Alokananda Chakraborty
Advertising

<font color="#FF3333"><b>AdAsia 2003:</b></font> Creative showcase of Asia

The concluding session on day four of AdAsia 2003 comprised creative showcases from Thailand, Philippines, Korea and Pakistan

The concluding session on day four of AdAsia 2003 was titled ‘Celebrating the Best of Asian Advertising', and comprised creative showcases from Thailand, Philippines, Korea and Pakistan. The session kicked off with Jureeporn Thaidumrong, executive creative director, Saatchi & Saatchi Thailand presenting the Thai showcase. The Clio, ‘Pencil' and ‘Lion' winner took the assembled delegates through some of the best advertising produced recently in Thailand - some of which ad folk are likely to have come across in creative books and reels.

Setting the pace for the presentation with a tongue-in-cheek AV presentation on Thais and Thai culture, Thaidumrong introduced the audience to some terribly funny advertising for Thailand's energy saving commission, Sylvania and SPY Sparkling Wine. The ads for conserving energy/oil were hilarious takeoffs on customary Thai diligence focused on earning money that would help buy precious oil. The hardworking Thais overdo it, of course, with some very bizarre results. The payoff: saving energy is a much easier option to working so hard. The commercials for SPY Wine (especially the incredibly wacky ‘DJ Aon' ad) and an ad for cell phone ringtones also had the audience in splits. "As you can see, there's a lot of humour in Thai advertising," Thaidumrong pointed out. "It's because humour appeals to us. Also, Thais don't take themselves too seriously."

Ramon Jimenez, joint chief executive officer, Jimenez Basic Advertising, presented the Philippines showcase. The ex-Saatchi & Saatchi man who currently jointly heads Jimenez Basic (one of the Top 10 agencies in the country) spoke about the industry's responsibility to be authentic and express ideas in an original way, rather than simply aping European and American advertising.

"There is a debate in the Philippines about where our advertising should go from here," Jimenez remarked. "While a lot of young creatives are impressed by the trophy-chasing world, creatives in the Philippines are also rediscovering the power of authenticity, and are drawing from their own culture so that they can connect with the people better." He cited the example of the ‘prayer' commercial for quick service restaurant brand Jollibee to make his point, and juxtaposed it to an ad for rival chain McDonald's - which also focused on Filipino ethos. "Even McDonald's is becoming more Filipino," said Jimenez. He also exposed the audience to some of the advertising from the Philippines, some of which was quite endearing and humourous. Jimenez admitted that advertising in his country had a "long way to go, but we are getting there". He ended his presentation with a thought: "To do good work, you must be creative. To do great work, you must be authentic."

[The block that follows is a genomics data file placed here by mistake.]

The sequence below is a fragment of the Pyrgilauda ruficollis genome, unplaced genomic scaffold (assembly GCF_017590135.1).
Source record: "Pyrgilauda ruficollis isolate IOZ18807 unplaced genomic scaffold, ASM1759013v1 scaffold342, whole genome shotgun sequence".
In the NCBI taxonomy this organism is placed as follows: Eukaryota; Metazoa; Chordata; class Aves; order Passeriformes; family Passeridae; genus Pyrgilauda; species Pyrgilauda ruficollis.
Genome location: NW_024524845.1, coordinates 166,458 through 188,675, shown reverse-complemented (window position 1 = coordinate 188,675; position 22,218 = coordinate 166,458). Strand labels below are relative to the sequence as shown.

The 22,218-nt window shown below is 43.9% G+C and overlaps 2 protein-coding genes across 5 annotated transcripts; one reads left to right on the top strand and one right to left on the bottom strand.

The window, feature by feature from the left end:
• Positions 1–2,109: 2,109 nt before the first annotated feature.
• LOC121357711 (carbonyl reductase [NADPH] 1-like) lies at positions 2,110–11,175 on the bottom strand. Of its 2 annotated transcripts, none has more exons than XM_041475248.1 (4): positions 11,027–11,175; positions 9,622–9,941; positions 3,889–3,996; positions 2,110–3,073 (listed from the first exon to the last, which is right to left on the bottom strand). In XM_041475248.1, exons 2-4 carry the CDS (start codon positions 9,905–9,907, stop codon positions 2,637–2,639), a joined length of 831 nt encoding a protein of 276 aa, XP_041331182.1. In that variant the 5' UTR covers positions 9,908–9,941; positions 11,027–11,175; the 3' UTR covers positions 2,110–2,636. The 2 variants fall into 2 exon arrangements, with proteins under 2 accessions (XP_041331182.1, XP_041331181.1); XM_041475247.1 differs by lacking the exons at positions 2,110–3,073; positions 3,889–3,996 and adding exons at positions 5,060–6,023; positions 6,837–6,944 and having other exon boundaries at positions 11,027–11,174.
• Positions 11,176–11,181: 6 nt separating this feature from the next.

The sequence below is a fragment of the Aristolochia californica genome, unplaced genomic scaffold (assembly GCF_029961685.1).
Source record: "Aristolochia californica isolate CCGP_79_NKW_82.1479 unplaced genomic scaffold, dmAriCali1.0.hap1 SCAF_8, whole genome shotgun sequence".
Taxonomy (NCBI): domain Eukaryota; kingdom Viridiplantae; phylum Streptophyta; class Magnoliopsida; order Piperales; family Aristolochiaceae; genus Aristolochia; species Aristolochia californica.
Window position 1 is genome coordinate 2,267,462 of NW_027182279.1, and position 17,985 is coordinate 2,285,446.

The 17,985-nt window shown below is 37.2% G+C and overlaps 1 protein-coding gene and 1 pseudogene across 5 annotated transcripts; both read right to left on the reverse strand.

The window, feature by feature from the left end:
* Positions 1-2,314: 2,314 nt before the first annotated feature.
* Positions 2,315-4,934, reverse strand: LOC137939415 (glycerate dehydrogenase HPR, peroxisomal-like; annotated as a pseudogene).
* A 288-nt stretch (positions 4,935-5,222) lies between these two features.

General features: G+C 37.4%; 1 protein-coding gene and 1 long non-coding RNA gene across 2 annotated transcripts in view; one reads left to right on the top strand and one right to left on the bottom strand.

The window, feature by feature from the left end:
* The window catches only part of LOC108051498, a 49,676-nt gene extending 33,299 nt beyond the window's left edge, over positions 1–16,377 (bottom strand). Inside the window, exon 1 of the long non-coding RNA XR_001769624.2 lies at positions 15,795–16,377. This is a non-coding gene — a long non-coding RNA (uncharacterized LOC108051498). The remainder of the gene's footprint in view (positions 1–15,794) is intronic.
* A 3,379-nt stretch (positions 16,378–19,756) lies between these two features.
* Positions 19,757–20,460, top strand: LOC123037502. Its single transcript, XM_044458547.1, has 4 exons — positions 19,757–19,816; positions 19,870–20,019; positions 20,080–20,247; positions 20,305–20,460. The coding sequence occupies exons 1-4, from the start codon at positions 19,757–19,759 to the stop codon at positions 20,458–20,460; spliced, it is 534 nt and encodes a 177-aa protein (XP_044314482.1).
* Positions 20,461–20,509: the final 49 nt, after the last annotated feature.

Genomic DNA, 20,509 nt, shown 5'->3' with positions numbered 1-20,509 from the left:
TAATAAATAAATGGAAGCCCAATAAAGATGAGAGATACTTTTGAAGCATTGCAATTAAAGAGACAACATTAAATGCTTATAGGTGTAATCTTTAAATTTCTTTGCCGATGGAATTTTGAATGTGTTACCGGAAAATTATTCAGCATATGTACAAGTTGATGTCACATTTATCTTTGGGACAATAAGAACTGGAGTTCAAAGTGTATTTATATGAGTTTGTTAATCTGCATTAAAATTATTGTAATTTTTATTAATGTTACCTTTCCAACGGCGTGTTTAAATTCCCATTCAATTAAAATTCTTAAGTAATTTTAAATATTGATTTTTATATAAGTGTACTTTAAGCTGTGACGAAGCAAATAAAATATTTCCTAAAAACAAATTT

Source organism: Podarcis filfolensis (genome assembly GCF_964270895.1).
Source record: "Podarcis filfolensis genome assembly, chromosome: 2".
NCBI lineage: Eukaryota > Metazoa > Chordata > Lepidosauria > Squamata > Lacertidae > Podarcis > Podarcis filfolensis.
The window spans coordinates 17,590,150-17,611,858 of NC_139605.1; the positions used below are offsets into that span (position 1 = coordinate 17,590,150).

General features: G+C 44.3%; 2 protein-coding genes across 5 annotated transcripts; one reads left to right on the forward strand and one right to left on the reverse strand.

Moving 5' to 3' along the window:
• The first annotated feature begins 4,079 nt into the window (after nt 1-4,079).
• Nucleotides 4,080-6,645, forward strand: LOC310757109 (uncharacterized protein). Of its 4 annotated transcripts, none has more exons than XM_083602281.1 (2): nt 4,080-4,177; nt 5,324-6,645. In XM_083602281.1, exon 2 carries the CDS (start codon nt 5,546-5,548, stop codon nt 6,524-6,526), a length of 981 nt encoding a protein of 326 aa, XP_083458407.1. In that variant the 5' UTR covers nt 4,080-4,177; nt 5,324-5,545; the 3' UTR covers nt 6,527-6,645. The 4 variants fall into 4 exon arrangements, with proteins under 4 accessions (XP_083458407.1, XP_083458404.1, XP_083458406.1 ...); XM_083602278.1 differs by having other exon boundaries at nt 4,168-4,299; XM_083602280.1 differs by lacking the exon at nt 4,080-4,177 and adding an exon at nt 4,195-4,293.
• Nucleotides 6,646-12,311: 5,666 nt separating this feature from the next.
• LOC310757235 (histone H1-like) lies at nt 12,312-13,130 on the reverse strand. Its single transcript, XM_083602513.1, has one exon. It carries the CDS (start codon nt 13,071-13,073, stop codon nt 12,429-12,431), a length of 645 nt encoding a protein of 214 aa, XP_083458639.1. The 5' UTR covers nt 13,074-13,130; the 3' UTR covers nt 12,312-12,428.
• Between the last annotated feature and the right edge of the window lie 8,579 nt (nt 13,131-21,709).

The Korean showcase was presented by Woong-Hyun Park, creative director, Cheil Communications, Korea's largest ad agency. Park said that Korea, as a nation, has unique characteristics, and these characteristics are best understood by way of watching Korean commercials, "as advertising is a mirror to society". Park took the audience through a body of work created in his country, and the biggest applause clearly went to the you-can't-help-but-smile-at-the-predicament ads (‘bus' and ‘boss') for McDonald's fries.

Seema Jaffer, creative director & COO, Bond Advertising, had the honour of presenting the Pakistan showcase. "Pakistani advertising, like its society, is undergoing change," Jaffer observed. "And there are three broad patterns of emerging in Pakistani advertising." According to her, the first is the ‘breaking myths' advertising that talks to the young consumer. "It's more ‘new wave' in the way it appeals to consumers," she said, citing the examples of ads for Polo, Nescafe and Walls that addressed the younger generation of Pakistanis. "The second type of advertising breaks clutter by speaking in a fresh manner, while the third pulls at the heartstrings by reflecting values such as family and tradition," she said.

Making a special reference to the Pakistani delegation's stay in India, Jaffer concluded her presentation by saying, "Thank you for the warmth and affection that the entire Pakistani delegation got here." And anchor Derek O'Brien added to the goodwill extended by the advertising and marketing communities of both countries by saying that he hoped Jaffer would not have to take a 22-hour journey from Karachi to Mumbai (all the way via Dubai) the next time she came visiting India. © 2003 agencyfaqs!